True to character, Sun is never a company to forgo an opportunity to make some marketplace noise, cause some FUD, and try to rewrite the rules of the game. The extensive set of announcements around UltraSPARC T1, CoolThreads, and OpenSPARC are testimony of this, but also serve to remind us that the Copernican Company still values R&D and binary capability long after much of the competition has become content with less if any adherence to this standard. Besides coming out front for the moment of continuous leapfrogging of myriad industry benchmarks, a perhaps more interesting message beneath is that of energy efficiency. While most of the world is reacting negatively to notable spikes in energy costs, Sun has taken the opportunity to position itself as a more ecologically friendly computing experience that will help data centers reduce energy expense through a reduction in overall heating and cooling costs. Hmm, sounds compelling in todayís climate, but will the coolest (pun intended) new servers be compelling enough to cause an organization to refresh with the cool breeze of a Sun? We are not so sure.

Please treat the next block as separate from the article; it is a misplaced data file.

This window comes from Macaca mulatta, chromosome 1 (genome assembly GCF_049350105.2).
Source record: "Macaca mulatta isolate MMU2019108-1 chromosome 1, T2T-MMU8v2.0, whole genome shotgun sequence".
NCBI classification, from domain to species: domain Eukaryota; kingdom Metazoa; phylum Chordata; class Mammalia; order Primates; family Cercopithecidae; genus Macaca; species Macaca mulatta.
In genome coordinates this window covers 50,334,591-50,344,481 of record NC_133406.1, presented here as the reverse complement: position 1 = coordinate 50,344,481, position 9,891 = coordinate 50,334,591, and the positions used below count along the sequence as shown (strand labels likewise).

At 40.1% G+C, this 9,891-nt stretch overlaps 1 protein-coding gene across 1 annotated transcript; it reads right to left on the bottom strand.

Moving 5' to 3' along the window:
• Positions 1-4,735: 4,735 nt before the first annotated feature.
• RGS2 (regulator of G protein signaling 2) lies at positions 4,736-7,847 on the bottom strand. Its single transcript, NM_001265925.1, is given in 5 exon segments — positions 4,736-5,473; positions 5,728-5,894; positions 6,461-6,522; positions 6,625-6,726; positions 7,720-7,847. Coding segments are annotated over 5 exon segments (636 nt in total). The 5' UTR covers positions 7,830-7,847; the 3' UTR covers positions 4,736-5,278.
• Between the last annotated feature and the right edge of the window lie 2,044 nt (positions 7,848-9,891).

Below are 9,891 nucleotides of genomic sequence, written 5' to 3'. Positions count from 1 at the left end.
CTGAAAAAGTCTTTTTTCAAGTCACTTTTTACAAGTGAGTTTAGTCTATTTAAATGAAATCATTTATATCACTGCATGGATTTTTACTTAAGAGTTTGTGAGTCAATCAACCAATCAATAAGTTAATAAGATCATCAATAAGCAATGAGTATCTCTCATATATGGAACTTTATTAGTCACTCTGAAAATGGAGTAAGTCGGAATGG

First some positives. Sun has some nifty performance specs, low prices, the new and hip factor (CoolThreads), all that UNIX tattoo and body art legacy, plus Jonathan Schwarzís pony tail. Some not so positives: its positioning of this product against Industry Standard architectures (x86 and Power), all that UNIX tattoo and body art legacy, and an undying attempt to convince the market that Solaris + SPARC really are the better way for all, even if the market has spoken otherwise. In all fairness, there is some pretty neat stuff here, but the era of technological excellence as the premier purchase consideration factor has faded in all but a smattering of market niches. Low cost + cool technology no longer trumps application availability, and Solaris is no longer the leading development platform for the non-Windows marketplace. We believe the OpenSPARC initiative is de facto recognition of this reality, and not necessarily a bad idea for Sun. Nevertheless, the availability of the applications increasingly determines server platform deployed as for most the underlying hardware is far less important/‌interesting than the business software that the organization needs to operate. Even if technology religion or predisposition is a substantial factor, just because UltrsSPARC T1 is available does not mean that there will be an automatic competitive displacement of technologies, especially if the customer is not already a Sun or at least UNIX user. The cost of retraining, redeploying workloads, and possibly changing platforms and reacquiring software licenses could trump the energy savings. Of course, absent some kind of systemic competitive advantage (sorry, benchmark superiority is short-lived and does not count), competitive upgrade is even more difficult. So while we are impressed with Sunís tenacity and continued clever attempts to rewrite the rules and thus redefine the winner, we are not convinced that the targeted market will in fact find CoolThreads as cost effective as Sun may wish, and thus it may come to find itself giving a cool reception, which for Sun, would not be cool at all.